• 2.5 weeks is a ‘long’ time if most of it is spent exploring and not nailing the essentials fast
  • Visibility is key – We need to make sure the Parking lot, Out-of-scope, In-scope, RAIDs are ALL VISIBLE and referred to all the time – these need to be up on the wall so the client can see it and so no wires are crossed. Use these spaces to move features in and out but aim to slow movement down before estimating asap
  • What a difference a day makes – from little to no new stories to a huge bunch by the end of the day – fantastic BUT existing stories need to mapped to these quickly, Gaps highlighted and ‘filled’ and estimated asap. The client writing stories was great but they need to be read out and clarified asap.
  • Help where you can be most useful – sketching, user flows, writing stories, questioning technical feasibility, generally offering a holistic view as an agile coach
  • I could be the bad guy – I could bring stuff up and challenge the status quo and stir things up a little. This is interesting as it allowed me to re-energise and bring back items that may have been thrown out earlier into a new light for re-consideration
  • Break up – Based on prior experience, working to a tight schedule, separate in-depth, focussed technical break out sessions went well. At some point techinical folk need to separate and nail the technical RAIDs in order to write new stories etc.
  • One design is good enough. Remember it is an ‘experiment’: a minimum delightful product. There are enough user flows mapped and enough sketches to start consolidating them into one now. Splitting the groups into 4 instead of 2 meant more exploration but there are many commonalities. Unique ideas can be prioritised and represented all into one layout now. Don’t be afraid to narrow it down and propose one idea quickly. You need this to write and map stories.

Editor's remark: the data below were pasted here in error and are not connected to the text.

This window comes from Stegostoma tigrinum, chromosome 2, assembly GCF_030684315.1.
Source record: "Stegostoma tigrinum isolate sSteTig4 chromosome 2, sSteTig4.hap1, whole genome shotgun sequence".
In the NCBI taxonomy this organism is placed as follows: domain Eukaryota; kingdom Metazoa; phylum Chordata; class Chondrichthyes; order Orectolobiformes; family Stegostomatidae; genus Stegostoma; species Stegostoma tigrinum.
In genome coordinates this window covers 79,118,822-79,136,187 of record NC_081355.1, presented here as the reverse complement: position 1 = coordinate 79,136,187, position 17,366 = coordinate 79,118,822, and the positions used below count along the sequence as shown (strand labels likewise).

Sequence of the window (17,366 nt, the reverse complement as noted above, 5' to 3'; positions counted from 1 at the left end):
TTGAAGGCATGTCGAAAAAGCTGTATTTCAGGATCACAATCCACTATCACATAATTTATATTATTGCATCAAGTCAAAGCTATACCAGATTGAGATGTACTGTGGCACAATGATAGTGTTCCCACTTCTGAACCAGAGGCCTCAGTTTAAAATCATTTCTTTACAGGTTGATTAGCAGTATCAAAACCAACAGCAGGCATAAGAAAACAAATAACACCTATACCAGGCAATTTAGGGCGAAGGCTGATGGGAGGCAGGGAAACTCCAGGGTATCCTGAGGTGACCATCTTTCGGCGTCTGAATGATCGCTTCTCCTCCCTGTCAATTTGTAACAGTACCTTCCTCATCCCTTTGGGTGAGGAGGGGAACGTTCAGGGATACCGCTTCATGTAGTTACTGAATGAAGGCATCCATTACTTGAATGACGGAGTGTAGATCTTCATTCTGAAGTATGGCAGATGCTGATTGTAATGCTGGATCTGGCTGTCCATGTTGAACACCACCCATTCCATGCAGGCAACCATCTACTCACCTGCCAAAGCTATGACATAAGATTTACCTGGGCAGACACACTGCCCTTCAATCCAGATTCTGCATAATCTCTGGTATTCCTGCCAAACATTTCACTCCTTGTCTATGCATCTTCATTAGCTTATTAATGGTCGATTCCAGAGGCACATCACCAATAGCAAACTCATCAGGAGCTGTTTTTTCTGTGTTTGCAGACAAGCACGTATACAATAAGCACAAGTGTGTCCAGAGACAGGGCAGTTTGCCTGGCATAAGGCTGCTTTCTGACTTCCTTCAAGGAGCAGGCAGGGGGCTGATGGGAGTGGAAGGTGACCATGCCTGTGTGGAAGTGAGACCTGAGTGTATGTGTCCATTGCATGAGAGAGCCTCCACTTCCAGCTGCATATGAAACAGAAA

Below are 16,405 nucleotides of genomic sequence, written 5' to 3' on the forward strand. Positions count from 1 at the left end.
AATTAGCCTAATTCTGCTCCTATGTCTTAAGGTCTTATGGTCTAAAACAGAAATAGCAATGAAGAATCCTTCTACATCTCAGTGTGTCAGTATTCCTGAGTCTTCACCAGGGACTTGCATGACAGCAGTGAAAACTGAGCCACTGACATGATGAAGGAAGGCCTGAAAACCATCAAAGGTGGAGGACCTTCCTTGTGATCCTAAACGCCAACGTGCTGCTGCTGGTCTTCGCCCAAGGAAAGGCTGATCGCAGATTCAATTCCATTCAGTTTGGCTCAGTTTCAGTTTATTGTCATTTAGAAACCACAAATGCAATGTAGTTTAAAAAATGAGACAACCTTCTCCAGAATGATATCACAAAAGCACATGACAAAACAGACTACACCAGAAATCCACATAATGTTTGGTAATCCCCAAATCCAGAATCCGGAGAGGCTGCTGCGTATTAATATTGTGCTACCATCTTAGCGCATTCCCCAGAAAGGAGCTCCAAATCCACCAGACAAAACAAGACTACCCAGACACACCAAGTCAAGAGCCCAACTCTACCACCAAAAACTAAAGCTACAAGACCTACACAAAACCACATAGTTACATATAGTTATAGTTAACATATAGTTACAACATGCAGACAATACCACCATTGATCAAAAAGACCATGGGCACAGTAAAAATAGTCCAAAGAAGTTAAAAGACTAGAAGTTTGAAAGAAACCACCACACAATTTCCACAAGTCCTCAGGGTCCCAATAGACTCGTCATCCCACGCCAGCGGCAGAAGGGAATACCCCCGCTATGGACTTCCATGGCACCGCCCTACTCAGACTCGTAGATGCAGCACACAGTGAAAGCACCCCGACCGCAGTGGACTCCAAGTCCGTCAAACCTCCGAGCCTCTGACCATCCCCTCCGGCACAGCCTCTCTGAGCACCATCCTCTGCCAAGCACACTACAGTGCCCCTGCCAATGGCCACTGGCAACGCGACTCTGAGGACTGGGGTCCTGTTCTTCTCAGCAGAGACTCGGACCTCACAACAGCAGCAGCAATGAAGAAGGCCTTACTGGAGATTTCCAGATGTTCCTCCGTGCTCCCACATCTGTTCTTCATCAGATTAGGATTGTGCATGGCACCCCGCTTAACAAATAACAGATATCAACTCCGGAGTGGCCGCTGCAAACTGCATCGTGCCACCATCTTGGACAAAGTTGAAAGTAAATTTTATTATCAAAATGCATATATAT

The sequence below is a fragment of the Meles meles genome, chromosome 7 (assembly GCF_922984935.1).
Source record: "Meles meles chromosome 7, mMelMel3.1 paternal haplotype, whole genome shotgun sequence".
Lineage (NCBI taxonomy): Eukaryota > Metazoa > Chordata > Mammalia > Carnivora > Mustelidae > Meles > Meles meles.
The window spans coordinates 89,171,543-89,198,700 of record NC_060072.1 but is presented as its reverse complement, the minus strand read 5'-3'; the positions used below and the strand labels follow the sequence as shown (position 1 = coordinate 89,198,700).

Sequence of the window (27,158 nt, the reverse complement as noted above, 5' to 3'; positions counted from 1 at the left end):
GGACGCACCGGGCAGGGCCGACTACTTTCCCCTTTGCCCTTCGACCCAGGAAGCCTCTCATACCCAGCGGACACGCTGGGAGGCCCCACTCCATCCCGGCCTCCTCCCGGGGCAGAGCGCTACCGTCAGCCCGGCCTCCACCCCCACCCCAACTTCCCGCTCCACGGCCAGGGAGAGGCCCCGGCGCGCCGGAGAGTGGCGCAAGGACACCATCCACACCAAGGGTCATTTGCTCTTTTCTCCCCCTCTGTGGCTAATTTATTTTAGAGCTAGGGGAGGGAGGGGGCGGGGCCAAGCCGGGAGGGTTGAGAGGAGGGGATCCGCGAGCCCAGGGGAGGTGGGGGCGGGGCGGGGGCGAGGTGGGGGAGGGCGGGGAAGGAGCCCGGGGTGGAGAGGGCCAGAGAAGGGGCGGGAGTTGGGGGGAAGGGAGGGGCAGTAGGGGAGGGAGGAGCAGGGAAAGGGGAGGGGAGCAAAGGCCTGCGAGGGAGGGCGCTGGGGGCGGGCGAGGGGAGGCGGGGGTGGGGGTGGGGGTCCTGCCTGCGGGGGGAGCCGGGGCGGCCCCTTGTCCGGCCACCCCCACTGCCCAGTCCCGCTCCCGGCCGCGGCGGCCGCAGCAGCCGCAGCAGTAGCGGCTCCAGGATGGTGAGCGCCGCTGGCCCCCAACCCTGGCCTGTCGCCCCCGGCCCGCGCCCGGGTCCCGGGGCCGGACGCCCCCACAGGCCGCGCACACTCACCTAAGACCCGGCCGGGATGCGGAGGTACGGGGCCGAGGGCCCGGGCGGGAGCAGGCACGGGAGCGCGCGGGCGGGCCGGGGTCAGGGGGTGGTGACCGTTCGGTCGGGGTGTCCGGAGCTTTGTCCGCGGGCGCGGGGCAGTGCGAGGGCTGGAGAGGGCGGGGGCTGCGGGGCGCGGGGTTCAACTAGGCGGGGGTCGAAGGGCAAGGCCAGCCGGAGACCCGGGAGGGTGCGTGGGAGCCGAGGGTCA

• Show progress from one day to the next. Don’t just walk away after a hard days work and pick up from where you left it with the client when they left. User journeys made up of related stories was brilliant they will love that. It shows how we have consolidated a days learnings into a considered and useful new arefact. The same needs to happen quickly with all other aspects of XD and technical e.g. re-sketch screens and interactions to map to user flows leading quickly to an exercise to create one design and eventually wire frames and hopefully a rapid prototype to demonstrate a key our journey with many if not all main touch points

Grouping stories together to form a user journey - spot the gaps, write more stories!

A few last words…

Some clients, some are are still quite set in their ways. Often when a rigid brief is handed to you, personas, prior research, wire frames, ideas are brought in almost as ‘non-negotiables’. Some ideas have even been ruled out before they have even been usability tested or realised. Not easy to take, break and remould…

Perhaps bringing in a casual observer (who never really just observes), who can disrupt is something we should be doing at strategic parts of envisioning and delivery all the time?

ok it is 4am and have have ranted enough (back to bed). Thoughts?